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In the world of software development, it is very important never to forget about the testing phase. This topic has been heard by a developer throughout his working life: since he started studying, until he retires, going through articles like this one; and it will continue to be that way for a long time since it is the way to maintain a minimum quality in the development of any software.
In this article, we will focus on a specific case. It is a web application, developed in any language. The goal is to test the user interface, that is, check each link to where it has to go and each button do what it is supposed to do. For this we are going to use the Selenium tool.
Selenium is a set of tools that will allow us to automate web browsers to create sets of tests on web applications. It is a set of utilities that facilitate the task of obtaining test sets for web applications. This allows us to record, edit and debug test cases, which can be executed automatically.
Selenium provides the developer with an API that will allow him to interact with the page he wants to try. That is, a first step would be to provide a URL to the page you want to try. Next, we can go looking for and selecting the elements that we know that the page that we indicated at the beginning exists.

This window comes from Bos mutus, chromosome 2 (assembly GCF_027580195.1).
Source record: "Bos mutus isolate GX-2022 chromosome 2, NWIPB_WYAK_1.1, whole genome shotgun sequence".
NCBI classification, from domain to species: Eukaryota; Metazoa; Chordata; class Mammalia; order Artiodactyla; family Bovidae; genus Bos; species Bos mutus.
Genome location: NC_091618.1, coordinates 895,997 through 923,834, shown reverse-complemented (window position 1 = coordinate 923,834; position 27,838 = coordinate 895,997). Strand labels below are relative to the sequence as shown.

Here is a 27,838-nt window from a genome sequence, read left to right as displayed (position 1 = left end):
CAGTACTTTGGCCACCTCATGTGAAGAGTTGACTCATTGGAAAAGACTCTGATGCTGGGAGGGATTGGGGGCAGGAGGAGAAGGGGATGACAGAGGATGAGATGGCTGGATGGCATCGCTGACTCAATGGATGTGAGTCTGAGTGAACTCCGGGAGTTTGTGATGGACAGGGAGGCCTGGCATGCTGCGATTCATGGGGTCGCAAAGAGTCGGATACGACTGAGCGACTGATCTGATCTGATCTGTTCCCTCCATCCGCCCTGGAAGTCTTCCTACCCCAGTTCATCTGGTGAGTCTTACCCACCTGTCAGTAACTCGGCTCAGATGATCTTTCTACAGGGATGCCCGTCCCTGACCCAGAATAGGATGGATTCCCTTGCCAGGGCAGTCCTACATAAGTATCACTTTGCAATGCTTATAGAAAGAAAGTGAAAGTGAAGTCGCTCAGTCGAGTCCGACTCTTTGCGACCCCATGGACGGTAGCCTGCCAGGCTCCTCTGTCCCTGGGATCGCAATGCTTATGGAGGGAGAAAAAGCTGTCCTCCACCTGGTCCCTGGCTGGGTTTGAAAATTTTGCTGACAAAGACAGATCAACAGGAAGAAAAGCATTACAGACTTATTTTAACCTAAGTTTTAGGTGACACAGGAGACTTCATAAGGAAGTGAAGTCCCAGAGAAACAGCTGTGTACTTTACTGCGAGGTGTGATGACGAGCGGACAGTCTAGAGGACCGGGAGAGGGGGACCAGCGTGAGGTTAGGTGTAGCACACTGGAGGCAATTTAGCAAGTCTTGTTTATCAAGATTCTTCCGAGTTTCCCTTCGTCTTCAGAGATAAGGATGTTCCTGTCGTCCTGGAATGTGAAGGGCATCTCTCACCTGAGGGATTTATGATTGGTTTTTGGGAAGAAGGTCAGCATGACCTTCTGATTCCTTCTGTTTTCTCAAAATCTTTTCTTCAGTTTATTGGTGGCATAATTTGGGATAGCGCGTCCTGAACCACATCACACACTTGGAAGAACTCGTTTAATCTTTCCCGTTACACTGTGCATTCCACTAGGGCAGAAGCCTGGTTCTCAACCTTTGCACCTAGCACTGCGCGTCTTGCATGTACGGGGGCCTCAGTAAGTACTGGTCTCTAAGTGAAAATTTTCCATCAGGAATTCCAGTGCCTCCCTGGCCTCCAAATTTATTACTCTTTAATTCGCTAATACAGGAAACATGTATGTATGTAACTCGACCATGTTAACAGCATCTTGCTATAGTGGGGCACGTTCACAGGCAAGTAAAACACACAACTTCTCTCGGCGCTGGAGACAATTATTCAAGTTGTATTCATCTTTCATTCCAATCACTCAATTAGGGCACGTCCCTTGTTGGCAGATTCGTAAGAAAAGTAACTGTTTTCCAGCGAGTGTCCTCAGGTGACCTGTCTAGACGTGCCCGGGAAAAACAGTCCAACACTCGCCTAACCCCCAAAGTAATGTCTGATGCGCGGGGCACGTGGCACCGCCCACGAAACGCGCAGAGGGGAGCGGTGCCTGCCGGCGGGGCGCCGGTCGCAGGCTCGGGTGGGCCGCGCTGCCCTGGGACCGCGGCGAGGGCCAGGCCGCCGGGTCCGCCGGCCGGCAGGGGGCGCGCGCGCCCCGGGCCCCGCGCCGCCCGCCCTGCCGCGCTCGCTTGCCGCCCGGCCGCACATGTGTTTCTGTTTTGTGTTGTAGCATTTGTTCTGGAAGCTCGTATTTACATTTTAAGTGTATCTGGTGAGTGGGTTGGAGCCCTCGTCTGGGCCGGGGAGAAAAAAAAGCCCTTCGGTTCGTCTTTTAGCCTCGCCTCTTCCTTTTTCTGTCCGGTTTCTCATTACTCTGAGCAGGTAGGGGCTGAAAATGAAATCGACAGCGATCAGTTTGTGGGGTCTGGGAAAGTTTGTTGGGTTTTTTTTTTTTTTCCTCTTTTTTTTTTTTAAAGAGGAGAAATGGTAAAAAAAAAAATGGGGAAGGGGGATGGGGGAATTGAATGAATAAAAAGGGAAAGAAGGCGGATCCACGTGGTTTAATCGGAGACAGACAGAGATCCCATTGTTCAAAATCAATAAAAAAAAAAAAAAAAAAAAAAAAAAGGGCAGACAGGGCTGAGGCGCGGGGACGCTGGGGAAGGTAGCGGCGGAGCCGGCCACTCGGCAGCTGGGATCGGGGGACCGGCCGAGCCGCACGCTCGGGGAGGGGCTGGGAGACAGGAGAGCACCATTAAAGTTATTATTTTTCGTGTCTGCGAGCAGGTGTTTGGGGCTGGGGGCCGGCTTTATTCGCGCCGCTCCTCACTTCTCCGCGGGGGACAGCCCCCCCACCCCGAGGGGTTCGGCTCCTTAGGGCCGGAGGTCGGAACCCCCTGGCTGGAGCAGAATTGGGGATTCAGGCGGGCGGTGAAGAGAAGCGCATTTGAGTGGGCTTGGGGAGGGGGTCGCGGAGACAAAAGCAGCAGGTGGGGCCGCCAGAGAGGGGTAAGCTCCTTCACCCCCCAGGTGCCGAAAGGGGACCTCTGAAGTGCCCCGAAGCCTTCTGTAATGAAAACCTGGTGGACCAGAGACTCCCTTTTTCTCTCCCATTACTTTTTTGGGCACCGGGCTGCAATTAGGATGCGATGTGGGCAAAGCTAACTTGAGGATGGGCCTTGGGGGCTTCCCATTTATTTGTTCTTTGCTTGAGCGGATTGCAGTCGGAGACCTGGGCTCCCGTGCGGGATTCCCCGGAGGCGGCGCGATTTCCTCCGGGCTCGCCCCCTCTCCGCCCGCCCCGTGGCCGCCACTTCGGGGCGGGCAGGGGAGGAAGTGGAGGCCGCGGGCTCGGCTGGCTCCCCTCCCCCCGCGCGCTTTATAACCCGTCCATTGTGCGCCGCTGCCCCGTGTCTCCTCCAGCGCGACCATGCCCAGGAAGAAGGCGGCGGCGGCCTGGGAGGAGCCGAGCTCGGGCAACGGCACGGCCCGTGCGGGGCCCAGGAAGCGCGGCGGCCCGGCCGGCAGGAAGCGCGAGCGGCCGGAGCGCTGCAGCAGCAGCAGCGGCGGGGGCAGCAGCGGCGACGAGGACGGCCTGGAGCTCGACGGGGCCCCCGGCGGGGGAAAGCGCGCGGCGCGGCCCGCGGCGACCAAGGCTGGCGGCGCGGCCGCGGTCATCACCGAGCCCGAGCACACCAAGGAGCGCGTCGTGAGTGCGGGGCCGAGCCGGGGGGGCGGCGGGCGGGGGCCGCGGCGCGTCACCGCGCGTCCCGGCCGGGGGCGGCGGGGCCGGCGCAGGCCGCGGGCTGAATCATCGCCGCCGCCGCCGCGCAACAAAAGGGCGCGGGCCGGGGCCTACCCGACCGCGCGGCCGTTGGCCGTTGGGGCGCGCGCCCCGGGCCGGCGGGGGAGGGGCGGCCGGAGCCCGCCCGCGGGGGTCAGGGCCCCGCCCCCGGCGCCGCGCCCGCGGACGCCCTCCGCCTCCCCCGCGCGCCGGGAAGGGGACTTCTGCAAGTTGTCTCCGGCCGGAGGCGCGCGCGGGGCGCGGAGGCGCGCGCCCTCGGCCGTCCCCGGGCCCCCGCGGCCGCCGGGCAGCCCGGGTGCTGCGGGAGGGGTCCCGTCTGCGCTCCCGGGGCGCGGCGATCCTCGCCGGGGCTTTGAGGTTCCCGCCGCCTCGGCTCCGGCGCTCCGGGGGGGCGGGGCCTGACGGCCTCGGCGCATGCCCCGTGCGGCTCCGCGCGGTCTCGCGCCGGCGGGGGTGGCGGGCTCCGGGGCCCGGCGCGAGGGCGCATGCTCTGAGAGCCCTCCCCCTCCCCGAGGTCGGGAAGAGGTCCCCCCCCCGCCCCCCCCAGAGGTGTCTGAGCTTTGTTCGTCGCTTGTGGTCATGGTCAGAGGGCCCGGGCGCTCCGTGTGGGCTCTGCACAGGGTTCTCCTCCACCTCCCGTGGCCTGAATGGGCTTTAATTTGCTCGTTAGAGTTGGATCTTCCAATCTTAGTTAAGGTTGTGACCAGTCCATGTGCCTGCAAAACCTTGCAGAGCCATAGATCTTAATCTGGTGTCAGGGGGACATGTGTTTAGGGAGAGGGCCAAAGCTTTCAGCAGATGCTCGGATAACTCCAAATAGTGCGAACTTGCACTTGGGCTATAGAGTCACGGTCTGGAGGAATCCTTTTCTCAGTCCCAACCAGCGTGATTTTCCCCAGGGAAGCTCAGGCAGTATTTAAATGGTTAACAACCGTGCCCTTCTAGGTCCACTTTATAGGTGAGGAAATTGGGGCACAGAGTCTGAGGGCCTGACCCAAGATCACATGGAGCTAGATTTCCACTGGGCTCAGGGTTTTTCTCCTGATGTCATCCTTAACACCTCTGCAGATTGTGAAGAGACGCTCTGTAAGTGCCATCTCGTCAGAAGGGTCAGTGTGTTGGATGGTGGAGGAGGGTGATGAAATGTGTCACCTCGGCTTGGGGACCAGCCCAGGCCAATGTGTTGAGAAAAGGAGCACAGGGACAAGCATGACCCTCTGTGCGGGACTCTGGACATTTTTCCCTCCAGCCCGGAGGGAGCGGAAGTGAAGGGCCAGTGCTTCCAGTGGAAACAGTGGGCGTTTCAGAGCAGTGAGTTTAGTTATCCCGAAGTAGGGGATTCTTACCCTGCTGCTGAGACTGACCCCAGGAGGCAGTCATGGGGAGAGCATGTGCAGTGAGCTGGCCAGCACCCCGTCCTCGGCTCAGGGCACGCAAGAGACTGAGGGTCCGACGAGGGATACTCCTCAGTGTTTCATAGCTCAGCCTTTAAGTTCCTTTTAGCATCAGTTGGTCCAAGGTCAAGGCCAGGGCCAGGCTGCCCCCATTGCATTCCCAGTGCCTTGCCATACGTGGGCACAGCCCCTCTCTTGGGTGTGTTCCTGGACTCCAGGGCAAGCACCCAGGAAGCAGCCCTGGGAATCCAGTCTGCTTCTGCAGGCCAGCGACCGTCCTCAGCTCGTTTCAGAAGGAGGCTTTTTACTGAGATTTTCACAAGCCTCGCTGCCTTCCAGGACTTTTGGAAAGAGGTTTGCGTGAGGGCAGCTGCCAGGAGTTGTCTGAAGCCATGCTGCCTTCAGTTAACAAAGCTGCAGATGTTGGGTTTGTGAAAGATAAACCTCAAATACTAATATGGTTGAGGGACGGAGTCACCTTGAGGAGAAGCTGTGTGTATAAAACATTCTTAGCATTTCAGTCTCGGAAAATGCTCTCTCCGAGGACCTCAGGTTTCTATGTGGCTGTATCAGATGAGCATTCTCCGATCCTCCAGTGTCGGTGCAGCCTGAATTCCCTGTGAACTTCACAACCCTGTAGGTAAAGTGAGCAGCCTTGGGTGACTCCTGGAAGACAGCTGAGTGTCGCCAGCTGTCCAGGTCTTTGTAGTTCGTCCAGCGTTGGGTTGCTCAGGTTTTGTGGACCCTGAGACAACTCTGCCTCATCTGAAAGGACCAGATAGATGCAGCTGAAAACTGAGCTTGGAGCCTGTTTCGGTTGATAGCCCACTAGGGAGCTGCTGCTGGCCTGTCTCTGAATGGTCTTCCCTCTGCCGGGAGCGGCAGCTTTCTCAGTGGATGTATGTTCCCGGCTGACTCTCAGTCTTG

For example, you could search for a link with id “next-page” and then simulate a click on that link. This process will be done in any of the compatible languages. When executing it, we will see how a browser opens on our screen and, without touching anything; the actions that have been previously programmed are carried out. From here, the tests can be complicated everything you want. It is possible to navigate between pages, fill out forms, check the CSS, etc.
Selenium Software suite consisting of four major components:
- Selenium IDE
- Selenium Remote Control (RC)
- Selenium WebDriver
- Selenium Grid
- Easy to Implement
- Remote Control/Selenium Grid
- Continuous Updates
- Support Multiple Programming Languages and Frameworks
- Portability across Platforms
- Support across multiple browsers